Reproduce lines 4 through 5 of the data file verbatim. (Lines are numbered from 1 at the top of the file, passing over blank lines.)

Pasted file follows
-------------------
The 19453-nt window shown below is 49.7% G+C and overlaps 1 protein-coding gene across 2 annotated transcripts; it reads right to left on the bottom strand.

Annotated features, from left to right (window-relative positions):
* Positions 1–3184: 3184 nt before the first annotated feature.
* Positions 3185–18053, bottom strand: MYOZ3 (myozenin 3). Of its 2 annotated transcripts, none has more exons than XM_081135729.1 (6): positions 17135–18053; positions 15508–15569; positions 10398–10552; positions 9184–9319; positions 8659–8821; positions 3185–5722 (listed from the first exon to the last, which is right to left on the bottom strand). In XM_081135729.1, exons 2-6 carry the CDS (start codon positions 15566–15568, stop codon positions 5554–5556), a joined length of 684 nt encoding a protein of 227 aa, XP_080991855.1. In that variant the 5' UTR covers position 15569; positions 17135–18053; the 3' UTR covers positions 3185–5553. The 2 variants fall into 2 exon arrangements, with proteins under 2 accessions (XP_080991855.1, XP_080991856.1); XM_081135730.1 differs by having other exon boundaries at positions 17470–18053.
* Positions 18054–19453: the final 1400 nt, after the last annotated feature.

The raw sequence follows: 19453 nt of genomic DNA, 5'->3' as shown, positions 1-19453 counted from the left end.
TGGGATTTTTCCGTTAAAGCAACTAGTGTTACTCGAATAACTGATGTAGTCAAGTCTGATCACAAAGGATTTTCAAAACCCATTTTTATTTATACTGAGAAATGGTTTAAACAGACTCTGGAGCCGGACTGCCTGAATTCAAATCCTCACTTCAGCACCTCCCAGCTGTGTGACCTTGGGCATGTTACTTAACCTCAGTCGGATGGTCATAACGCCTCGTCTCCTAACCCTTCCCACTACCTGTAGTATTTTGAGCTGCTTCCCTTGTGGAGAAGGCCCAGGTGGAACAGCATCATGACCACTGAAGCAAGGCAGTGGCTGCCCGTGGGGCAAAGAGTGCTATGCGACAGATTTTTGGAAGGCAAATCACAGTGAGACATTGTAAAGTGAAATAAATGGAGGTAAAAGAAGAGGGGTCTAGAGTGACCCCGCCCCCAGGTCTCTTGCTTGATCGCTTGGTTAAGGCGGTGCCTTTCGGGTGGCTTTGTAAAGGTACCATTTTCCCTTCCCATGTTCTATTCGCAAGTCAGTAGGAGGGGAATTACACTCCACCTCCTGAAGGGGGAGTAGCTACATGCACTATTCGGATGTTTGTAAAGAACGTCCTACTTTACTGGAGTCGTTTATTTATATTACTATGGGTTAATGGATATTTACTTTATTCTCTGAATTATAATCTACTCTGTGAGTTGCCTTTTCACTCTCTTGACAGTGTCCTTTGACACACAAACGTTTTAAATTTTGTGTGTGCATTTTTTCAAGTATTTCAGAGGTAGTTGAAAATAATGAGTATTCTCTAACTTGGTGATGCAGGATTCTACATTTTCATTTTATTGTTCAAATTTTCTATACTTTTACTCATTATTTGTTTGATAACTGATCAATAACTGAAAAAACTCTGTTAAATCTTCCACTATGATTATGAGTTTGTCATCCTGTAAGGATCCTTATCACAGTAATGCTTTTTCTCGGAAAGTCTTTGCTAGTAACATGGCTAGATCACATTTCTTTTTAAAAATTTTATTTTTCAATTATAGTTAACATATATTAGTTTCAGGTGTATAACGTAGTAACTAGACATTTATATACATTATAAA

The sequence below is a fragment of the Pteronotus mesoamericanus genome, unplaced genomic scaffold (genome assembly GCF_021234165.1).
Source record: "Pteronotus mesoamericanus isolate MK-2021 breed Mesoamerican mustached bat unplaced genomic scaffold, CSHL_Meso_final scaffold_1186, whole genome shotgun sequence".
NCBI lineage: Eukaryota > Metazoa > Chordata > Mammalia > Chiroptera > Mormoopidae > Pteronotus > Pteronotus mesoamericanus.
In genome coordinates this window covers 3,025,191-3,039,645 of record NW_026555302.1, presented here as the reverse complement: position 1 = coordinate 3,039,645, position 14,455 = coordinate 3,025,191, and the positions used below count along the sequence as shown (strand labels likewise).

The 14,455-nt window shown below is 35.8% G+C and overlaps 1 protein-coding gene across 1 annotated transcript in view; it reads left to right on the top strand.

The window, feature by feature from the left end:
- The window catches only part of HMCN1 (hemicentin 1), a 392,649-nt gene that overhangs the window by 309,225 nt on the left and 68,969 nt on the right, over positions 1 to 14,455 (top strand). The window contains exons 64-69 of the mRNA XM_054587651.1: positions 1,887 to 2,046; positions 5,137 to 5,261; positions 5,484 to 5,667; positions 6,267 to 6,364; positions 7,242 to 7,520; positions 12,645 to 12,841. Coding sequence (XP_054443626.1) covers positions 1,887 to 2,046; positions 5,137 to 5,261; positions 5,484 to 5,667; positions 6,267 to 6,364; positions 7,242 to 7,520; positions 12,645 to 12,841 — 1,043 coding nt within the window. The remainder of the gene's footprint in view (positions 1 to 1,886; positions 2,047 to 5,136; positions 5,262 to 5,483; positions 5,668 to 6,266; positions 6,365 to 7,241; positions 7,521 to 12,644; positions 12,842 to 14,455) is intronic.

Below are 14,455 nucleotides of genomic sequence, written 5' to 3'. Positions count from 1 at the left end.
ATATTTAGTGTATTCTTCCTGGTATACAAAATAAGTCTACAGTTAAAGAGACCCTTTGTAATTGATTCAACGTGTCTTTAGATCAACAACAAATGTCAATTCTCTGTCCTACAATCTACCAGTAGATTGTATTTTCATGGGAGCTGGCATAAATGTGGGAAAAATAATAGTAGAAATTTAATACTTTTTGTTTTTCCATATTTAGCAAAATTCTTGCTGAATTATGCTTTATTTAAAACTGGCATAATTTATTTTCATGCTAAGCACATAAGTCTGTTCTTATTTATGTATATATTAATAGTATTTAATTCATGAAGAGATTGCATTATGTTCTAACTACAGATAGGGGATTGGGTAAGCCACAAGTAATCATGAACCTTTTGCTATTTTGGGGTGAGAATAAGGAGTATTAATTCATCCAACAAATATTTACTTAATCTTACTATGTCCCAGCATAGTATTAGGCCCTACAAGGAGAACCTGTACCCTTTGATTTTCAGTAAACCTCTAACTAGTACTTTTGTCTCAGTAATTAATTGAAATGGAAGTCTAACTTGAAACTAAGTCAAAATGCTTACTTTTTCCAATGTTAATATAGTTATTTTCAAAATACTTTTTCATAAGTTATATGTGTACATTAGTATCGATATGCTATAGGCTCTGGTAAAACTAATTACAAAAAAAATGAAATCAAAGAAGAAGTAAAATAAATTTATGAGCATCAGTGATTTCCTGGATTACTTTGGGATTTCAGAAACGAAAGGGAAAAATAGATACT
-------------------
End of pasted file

* Positions 3185–18053, bottom strand: MYOZ3 (myozenin 3). Of its 2 annotated transcripts, none has more exons than XM_081135729.1 (6): positions 17135–18053; positions 15508–15569; positions 10398–10552; positions 9184–9319; positions 8659–8821; positions 3185–5722 (listed from the first exon to the last, which is right to left on the bottom strand). In XM_081135729.1, exons 2-6 carry the CDS (start codon positions 15566–15568, stop codon positions 5554–5556), a joined length of 684 nt encoding a protein of 227 aa, XP_080991855.1. In that variant the 5' UTR covers position 15569; positions 17135–18053; the 3' UTR covers positions 3185–5553. The 2 variants fall into 2 exon arrangements, with proteins under 2 accessions (XP_080991855.1, XP_080991856.1); XM_081135730.1 differs by having other exon boundaries at positions 17470–18053.
* Positions 18054–19453: the final 1400 nt, after the last annotated feature.